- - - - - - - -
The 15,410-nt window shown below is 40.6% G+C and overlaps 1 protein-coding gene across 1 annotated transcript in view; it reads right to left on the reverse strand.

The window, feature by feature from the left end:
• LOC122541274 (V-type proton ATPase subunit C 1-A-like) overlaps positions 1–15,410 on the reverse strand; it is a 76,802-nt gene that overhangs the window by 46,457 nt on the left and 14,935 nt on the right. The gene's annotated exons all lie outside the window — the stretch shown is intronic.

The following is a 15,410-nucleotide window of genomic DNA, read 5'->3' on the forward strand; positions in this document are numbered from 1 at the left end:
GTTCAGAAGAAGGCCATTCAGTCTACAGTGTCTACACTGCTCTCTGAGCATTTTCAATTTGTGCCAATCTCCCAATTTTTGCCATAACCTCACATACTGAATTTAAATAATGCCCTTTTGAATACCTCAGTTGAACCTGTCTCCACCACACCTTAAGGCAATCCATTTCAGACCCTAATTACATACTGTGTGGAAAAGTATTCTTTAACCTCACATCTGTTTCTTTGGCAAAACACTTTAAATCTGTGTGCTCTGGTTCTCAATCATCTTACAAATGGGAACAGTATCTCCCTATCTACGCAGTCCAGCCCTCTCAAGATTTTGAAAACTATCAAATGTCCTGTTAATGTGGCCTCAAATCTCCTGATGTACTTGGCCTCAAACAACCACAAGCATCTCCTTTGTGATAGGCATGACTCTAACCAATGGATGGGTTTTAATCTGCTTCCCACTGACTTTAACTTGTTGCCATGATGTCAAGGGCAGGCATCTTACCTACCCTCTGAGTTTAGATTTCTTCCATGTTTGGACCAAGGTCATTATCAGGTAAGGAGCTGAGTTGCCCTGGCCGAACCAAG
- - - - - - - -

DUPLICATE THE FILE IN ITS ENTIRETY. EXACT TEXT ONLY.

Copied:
The 15,410-nt window shown below is 40.6% G+C and overlaps 1 protein-coding gene across 1 annotated transcript in view; it reads right to left on the reverse strand.

The window, feature by feature from the left end:
• LOC122541274 (V-type proton ATPase subunit C 1-A-like) overlaps positions 1–15,410 on the reverse strand; it is a 76,802-nt gene that overhangs the window by 46,457 nt on the left and 14,935 nt on the right. The gene's annotated exons all lie outside the window — the stretch shown is intronic.

The following is a 15,410-nucleotide window of genomic DNA, read 5'->3' on the forward strand; positions in this document are numbered from 1 at the left end:
GTTCAGAAGAAGGCCATTCAGTCTACAGTGTCTACACTGCTCTCTGAGCATTTTCAATTTGTGCCAATCTCCCAATTTTTGCCATAACCTCACATACTGAATTTAAATAATGCCCTTTTGAATACCTCAGTTGAACCTGTCTCCACCACACCTTAAGGCAATCCATTTCAGACCCTAATTACATACTGTGTGGAAAAGTATTCTTTAACCTCACATCTGTTTCTTTGGCAAAACACTTTAAATCTGTGTGCTCTGGTTCTCAATCATCTTACAAATGGGAACAGTATCTCCCTATCTACGCAGTCCAGCCCTCTCAAGATTTTGAAAACTATCAAATGTCCTGTTAATGTGGCCTCAAATCTCCTGATGTACTTGGCCTCAAACAACCACAAGCATCTCCTTTGTGATAGGCATGACTCTAACCAATGGATGGGTTTTAATCTGCTTCCCACTGACTTTAACTTGTTGCCATGATGTCAAGGGCAGGCATCTTACCTACCCTCTGAGTTTAGATTTCTTCCATGTTTGGACCAAGGTCATTATCAGGTAAGGAGCTGAGTTGCCCTGGCCGAACCAAG